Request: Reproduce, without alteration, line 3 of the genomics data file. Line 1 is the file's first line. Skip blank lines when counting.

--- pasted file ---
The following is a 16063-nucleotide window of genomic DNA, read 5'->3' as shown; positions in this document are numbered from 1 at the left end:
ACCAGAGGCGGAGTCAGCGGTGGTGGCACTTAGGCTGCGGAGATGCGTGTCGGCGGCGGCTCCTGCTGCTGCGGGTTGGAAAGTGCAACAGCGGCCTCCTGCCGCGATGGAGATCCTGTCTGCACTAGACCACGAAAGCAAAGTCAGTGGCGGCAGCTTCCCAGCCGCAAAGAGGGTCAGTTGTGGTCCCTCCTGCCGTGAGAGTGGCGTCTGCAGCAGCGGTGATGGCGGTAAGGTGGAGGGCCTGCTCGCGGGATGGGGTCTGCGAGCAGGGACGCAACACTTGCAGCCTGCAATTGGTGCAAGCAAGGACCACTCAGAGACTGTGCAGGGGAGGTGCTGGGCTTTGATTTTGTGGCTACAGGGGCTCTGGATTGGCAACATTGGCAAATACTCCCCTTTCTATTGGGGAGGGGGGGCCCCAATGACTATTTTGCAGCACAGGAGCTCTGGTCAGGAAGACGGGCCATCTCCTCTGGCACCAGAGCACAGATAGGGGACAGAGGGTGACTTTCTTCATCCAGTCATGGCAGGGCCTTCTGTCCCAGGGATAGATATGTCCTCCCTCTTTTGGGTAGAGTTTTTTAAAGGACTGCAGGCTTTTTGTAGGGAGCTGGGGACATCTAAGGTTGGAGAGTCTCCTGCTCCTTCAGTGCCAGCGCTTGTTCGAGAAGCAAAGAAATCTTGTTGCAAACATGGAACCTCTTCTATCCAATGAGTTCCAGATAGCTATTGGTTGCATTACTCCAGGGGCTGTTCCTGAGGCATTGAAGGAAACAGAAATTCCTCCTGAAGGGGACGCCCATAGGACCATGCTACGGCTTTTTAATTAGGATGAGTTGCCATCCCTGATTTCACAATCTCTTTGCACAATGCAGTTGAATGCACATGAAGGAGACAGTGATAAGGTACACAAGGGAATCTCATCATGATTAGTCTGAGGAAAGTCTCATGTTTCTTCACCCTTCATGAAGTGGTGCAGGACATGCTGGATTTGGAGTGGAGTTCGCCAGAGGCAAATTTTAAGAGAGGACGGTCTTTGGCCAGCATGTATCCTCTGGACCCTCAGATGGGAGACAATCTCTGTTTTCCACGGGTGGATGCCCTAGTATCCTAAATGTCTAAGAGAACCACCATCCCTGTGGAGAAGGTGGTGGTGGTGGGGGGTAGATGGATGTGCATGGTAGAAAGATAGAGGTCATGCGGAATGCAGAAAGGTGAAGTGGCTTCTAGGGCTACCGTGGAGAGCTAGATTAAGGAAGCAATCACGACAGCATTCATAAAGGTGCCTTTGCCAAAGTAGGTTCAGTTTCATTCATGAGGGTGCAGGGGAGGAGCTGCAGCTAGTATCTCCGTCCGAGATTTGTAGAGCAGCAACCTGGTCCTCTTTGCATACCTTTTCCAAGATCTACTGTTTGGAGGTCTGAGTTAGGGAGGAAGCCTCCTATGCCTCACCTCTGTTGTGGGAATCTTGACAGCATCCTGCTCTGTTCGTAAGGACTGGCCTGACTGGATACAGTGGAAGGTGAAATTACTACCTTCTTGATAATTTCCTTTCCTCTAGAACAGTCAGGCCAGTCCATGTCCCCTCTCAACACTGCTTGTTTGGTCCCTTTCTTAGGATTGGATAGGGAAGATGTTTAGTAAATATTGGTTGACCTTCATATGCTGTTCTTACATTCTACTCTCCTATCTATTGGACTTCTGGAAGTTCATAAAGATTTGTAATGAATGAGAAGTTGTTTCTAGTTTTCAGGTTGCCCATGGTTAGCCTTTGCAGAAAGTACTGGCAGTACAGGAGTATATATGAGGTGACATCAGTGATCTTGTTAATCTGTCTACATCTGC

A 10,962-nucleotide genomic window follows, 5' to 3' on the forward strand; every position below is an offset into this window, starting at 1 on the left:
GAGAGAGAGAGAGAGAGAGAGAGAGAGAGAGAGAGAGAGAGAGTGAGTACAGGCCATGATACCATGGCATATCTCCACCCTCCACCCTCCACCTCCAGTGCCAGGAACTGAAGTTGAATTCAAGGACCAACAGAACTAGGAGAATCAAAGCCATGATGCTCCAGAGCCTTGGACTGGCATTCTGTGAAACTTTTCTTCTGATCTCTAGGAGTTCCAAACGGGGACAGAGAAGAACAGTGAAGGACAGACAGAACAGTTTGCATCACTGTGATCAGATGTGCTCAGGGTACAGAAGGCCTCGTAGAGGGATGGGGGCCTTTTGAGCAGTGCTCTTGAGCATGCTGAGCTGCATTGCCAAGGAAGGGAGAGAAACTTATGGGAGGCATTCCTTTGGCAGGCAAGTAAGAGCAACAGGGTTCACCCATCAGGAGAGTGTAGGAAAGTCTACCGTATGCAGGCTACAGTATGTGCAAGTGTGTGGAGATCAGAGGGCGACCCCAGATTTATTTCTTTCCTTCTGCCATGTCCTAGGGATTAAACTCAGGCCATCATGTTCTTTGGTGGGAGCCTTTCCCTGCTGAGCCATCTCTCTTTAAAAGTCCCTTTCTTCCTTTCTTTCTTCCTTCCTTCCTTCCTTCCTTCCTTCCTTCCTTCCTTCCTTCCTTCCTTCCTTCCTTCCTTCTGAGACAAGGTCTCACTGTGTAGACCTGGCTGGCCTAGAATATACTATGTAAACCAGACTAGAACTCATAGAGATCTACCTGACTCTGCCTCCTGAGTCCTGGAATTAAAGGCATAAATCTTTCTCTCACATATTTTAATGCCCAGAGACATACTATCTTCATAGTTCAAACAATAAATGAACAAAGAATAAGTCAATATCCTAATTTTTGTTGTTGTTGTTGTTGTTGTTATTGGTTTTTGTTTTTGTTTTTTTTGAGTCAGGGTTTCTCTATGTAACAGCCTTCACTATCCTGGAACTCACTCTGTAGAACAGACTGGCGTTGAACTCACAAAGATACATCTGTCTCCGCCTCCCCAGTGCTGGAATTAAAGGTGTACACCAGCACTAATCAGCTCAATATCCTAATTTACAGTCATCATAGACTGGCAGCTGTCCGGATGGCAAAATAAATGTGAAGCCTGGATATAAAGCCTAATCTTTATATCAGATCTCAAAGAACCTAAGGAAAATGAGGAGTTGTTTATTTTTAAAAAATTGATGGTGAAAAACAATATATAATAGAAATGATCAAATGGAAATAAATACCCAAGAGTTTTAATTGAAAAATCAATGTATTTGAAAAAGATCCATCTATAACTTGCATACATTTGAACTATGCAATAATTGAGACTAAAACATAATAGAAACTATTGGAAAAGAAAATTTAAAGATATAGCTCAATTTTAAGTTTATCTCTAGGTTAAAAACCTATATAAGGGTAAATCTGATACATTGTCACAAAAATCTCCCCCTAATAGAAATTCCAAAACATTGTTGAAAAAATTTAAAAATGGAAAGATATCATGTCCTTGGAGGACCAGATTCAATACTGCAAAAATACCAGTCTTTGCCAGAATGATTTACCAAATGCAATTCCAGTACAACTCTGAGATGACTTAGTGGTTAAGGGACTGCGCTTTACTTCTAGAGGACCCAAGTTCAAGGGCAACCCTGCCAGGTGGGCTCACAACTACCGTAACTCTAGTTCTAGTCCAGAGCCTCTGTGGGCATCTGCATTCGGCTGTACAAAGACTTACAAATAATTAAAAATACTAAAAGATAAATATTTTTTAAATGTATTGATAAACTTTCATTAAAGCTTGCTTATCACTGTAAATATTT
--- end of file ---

A 10,962-nucleotide genomic window follows, 5' to 3' on the forward strand; every position below is an offset into this window, starting at 1 on the left: